Now on Monday morning, Mom was setting up for the neighboorhood gals. Most mornings the collection of new young mothers and mothers-to-be from the block would congregate in one another’s brand new suburban kitchens, that only a year or so ago had been land where Farmer Gutsky planted potatoes.
After doing a quick run of the Bissel carpet sweeper through the house, Mom pulled out the extra Samsonite metal folding chairs from the closet, counting to make sure there were enough for the swollen-bellied girls to rest their swollen ankles on. In those days it seemed there was always bound to be several in the group who were “in the family way.”
Once they were finished exchanging hints on such vital information as which was the best diaper service, the most reliable milkman, or where to have baby’s shoes bronze plated the ladies got on the topic of weight. Go figure.
After refilling the coffee cups, Mom gently removed the black-out cake from the green and brown Ebingers box that was sitting on the counter, saving the red and white striped string to put in her junk drawer. No one could box a cake faster than an Ebinger girl, despite the fact that most were in their 70’s.
Mom was grateful to her Aunt Irene for bringing it with her on her visit on Friday. though at the time she chastised her aunt for schlepping a cake all the way from Brooklyn. Otherwise, there wasn’t a stitch of decent cake in the house to serve the girls. She sliced a piece for each gal, carefully licking the chocolate frosting from the knife.
Our neighbor Shirley, a redheaded extrovert with snapping brown eyes, wagged her plump finger sternly at each one of them: “No matter what, if you only get in the habit of doing one thing,” she told the ballooning girls, pausing to take a bite of cake, “ya gotta weigh yourself every day.”
Trying to keep a semblance of their girlish figure as long as they could and balance that extra pregnancy weight to boot, was a real dilemma. But, Mom assured them, with the help of a good maternity girdle there was no problem.
For those gals concerned about gaining weight, Shirley highly recommend her own obstetrician who would insist on prescribing reducing diets for pregnant women who became ‘overweight” in the course of pregnancy even prescribing one of the new wonder drugs that curbed the tendency to overeat.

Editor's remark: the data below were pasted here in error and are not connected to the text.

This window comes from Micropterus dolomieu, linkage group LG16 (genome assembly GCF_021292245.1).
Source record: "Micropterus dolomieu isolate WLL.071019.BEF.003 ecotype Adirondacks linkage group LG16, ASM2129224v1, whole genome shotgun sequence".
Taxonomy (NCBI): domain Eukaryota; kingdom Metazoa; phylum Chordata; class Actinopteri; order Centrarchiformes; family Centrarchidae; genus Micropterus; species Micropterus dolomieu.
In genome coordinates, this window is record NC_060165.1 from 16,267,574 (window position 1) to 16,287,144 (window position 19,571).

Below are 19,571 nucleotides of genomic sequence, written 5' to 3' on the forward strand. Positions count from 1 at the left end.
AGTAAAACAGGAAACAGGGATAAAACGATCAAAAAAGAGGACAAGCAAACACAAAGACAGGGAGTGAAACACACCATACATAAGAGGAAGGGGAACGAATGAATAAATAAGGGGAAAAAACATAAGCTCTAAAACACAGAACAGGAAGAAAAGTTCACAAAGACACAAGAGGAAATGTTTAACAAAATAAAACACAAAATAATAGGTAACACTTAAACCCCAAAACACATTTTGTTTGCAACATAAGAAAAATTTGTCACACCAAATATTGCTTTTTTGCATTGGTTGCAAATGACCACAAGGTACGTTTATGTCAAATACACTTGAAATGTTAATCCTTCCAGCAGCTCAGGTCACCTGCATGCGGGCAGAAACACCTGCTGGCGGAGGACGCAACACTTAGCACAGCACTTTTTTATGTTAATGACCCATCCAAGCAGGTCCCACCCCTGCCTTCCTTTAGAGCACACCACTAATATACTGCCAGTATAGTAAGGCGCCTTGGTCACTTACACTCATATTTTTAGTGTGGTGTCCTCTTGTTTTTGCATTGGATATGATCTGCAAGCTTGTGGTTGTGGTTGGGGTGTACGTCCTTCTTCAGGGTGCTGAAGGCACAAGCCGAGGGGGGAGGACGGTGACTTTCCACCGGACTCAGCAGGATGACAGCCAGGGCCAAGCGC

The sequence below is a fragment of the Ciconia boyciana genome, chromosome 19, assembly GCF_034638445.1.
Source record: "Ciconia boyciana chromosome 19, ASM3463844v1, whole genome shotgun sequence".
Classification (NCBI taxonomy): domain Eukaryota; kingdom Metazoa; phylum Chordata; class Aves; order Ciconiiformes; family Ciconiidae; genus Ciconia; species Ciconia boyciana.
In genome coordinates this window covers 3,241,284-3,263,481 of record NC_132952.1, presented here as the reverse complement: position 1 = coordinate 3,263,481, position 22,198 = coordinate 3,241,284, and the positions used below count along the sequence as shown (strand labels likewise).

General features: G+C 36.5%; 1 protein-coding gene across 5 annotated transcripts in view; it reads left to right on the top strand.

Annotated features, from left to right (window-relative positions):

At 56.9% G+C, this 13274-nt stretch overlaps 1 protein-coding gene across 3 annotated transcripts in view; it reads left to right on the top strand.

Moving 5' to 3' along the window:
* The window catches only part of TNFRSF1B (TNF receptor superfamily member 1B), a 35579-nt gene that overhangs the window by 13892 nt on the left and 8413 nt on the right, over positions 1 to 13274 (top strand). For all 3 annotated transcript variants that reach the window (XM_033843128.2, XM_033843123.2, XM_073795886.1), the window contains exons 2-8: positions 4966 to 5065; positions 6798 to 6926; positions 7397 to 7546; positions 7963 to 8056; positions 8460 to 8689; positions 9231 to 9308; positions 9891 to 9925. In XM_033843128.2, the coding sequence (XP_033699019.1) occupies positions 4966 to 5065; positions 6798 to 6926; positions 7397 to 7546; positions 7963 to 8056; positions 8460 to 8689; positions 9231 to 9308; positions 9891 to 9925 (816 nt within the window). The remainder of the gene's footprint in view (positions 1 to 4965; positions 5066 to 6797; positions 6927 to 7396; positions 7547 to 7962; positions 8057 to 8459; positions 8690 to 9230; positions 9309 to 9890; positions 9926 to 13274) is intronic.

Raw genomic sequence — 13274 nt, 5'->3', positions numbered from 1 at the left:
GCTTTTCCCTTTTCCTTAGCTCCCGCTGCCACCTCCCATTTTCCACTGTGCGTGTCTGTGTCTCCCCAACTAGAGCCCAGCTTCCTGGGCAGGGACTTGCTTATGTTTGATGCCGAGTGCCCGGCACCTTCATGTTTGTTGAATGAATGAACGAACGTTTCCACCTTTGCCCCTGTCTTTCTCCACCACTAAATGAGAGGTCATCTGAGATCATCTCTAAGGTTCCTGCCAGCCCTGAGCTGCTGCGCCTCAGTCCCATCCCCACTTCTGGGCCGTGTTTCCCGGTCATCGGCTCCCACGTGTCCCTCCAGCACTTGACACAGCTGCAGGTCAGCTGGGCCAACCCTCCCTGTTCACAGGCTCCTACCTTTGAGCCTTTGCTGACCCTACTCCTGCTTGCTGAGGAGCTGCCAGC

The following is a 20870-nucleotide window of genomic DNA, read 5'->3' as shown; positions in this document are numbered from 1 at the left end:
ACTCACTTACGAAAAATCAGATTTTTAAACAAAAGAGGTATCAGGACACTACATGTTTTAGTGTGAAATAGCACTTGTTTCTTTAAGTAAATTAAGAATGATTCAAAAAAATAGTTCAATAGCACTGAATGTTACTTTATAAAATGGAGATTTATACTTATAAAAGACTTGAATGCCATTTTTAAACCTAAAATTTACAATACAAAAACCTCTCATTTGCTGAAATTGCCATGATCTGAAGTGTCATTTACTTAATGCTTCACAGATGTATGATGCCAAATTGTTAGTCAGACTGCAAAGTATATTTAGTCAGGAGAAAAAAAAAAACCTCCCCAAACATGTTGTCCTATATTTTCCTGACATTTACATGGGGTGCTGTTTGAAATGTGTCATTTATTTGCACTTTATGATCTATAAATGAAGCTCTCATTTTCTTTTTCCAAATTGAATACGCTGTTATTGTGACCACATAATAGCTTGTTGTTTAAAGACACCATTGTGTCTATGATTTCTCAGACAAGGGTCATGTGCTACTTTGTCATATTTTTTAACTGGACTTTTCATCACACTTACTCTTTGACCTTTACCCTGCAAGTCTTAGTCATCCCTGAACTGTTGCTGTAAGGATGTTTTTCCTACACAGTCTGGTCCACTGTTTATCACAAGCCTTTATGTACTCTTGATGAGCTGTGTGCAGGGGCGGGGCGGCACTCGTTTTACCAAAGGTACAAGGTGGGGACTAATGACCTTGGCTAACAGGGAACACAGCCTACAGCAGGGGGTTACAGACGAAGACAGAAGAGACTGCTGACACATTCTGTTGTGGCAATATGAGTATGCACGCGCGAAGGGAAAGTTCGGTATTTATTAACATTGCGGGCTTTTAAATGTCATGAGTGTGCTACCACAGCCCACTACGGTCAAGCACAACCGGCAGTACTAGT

Appetite suppressants helped some women and small doses of Phenobarbital before meals were indicated for others. New Phenmetrazine appeared to be effective and safe in preventing excessive weight gains during pregnancy. And best of all, The Journal of Obstetrics and Gynecology reported that the drug was harmless to the patient.
Of course, nothing was mentioned of the effects to baby. That was the modern, wholesome trend.
Here She Comes….Your Ideal
Since they were on the topic of figures, the girls
[/caption]Since they were on the topic of figures, the girls were just bursting at the seams to dish about Saturday’s Miss America broadcast. Debates broke out over the merits of Miss Texas vs. Miss Iowa, but one thing they all agreed on.
The show was a boon to “togetherness” since it got the men’s noses out from behind the newspapers. Out of the corner of her eye Mom had glanced at Dad as he watched the show with the same intensity normally reserved for the New York Giant’s Willy Mays.
The show was crawling with beauties. Incredulous, our neighbor Bunny Brooks remarked “Even gorgeous Grace Kelly was a judge!” Seeing pretty, shapely, young things walk, stop, and twirl in scantily clad one-piece bathing suits and high heels was still racy enough to raise the collective pulses of all the men in the audience.
One thing was sure, they all laughed. With their own swollen bellies and swollen legs, no one was ever going to vote for any one of them for Miss America.
Whatever concerns these pregnant women may have felt about their burgeoning bodies not one of them would give voice to their shared insecurities convinced that they alone felt burdened by.
But privately, more than one of them fretted whether their husbands would ever find them desirable again.
Would they ever have that “winning look”? What would it take to measure up?
After Saturday’s Miss America contest a national standard was set.